JACKSON, Tenn —  The eighth day of testimony in the trial of Zach Adams, who is accused of killing Holly Bobo in 2011, wrapped up Tuesday. Along with hearing from an Ex-TBI agent, family of Adams also took the stand.

Testimony continues in week two of the trial and Judge Creed McGinley says both the prosecution and defense have been moving at a steady pace presenting their evidence. Among the many called on Tuesday was Dick Adams, Zach Adams grandfather. Out of eight days of trial, Dick Adams is the first witness that took the stand with any relation to the defendant.

The defense team took center stage as it was their first full day to call witnesses, following the prosecution resting their case Monday afternoon. Dick Adams struggles with memory so he keeps a log of what he does, including the day of Holly Bobo’s abduction.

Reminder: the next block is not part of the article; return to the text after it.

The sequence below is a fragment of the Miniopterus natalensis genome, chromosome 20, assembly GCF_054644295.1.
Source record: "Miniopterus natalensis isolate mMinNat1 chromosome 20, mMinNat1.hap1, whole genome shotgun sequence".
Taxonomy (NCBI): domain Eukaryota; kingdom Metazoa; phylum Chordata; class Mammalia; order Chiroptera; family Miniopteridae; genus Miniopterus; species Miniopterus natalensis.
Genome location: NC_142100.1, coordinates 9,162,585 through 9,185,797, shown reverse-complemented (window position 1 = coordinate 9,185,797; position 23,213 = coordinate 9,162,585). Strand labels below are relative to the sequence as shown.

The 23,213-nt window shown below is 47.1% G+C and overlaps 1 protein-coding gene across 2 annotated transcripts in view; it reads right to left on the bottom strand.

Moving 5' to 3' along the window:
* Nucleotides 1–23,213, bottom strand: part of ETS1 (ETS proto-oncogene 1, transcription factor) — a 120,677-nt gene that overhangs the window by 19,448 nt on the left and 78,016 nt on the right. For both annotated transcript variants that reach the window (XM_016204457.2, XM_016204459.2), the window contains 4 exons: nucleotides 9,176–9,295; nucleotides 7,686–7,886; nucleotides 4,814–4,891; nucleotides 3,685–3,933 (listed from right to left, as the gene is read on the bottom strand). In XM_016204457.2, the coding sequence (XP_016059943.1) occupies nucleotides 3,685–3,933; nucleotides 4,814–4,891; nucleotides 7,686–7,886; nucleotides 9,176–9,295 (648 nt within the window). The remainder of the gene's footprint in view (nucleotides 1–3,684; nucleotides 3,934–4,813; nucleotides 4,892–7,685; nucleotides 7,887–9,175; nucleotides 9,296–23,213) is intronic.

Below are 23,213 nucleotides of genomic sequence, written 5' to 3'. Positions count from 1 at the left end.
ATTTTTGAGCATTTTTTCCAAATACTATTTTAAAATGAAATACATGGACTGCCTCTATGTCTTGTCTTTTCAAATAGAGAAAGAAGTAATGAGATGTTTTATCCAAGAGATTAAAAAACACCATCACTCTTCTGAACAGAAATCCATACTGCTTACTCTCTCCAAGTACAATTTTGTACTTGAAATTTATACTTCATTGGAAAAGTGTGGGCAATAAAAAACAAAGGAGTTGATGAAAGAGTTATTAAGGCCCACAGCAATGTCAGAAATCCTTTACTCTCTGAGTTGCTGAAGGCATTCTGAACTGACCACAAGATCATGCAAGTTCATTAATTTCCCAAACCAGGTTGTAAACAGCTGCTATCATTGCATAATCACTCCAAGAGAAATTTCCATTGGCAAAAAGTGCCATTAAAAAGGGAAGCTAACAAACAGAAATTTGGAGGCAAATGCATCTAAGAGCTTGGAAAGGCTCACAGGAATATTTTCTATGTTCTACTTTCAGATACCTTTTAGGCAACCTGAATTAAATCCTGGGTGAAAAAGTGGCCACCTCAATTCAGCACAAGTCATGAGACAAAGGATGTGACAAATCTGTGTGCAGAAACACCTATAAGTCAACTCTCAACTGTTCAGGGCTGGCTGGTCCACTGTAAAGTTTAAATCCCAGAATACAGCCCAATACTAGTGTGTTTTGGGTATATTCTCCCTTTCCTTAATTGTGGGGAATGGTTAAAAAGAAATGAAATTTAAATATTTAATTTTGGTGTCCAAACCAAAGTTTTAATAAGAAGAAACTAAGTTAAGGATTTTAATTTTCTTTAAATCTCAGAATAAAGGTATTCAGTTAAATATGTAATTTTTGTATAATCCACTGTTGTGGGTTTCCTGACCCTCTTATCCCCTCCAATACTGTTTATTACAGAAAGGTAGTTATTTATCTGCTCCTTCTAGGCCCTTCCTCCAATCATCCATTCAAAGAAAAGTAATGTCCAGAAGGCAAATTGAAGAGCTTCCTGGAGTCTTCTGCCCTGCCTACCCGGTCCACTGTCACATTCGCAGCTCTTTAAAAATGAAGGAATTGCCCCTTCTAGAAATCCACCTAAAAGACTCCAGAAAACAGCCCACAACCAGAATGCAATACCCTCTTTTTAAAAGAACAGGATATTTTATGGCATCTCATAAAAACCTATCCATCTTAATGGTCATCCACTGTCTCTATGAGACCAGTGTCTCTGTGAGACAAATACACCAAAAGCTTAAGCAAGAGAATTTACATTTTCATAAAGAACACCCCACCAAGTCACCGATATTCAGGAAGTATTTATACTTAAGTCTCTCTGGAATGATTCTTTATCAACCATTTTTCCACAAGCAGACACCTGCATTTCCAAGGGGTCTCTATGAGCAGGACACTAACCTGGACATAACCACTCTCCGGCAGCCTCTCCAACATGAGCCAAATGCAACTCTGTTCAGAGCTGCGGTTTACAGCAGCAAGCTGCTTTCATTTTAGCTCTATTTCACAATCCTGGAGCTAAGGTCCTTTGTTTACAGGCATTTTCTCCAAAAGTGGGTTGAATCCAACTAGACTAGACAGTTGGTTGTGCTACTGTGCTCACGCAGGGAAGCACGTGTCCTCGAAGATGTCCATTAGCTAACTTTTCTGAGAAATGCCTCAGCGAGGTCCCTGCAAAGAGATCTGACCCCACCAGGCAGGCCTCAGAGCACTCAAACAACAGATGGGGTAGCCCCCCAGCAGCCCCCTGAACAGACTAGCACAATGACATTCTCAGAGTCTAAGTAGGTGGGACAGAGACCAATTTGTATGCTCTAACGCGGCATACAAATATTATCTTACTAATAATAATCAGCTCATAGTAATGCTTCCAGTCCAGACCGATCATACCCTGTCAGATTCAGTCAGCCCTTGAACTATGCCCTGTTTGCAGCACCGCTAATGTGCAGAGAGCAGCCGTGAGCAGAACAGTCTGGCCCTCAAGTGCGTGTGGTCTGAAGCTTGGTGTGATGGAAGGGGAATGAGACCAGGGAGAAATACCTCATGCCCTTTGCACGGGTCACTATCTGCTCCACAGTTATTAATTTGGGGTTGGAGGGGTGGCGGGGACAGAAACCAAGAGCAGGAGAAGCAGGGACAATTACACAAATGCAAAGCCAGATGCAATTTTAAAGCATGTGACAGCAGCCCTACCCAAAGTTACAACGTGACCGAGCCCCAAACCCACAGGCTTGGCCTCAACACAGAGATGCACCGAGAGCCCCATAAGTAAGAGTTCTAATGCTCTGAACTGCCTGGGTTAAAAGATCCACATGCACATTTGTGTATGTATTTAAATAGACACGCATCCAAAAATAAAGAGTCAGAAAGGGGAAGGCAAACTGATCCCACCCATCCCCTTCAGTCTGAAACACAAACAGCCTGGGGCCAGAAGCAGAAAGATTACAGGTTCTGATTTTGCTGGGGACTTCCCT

“Turn the water on for Smith property, meter covered up, just business is what I kept on my log,” Adams said.

Adams spoke with TBI agents, regarding his grandson, but couldn’t recall the conversation.

State Prosecutor, Jennifer Nichols said “Did you tell them all of that time is a blur for me because my wife passed away on April 1, 2011 and was buried on April 3rd?” Adams responded “I don’t remember telling them that,”

During day 7 of trial, state prosecutors played a 911 call Dick Adams made about Zach causing problems and looking for guns the evening Holly Bobo disappeared. When asked about it on the stand he couldn’t remember.

“I don’t ever remember him waking me up to get a gun,” Adams said.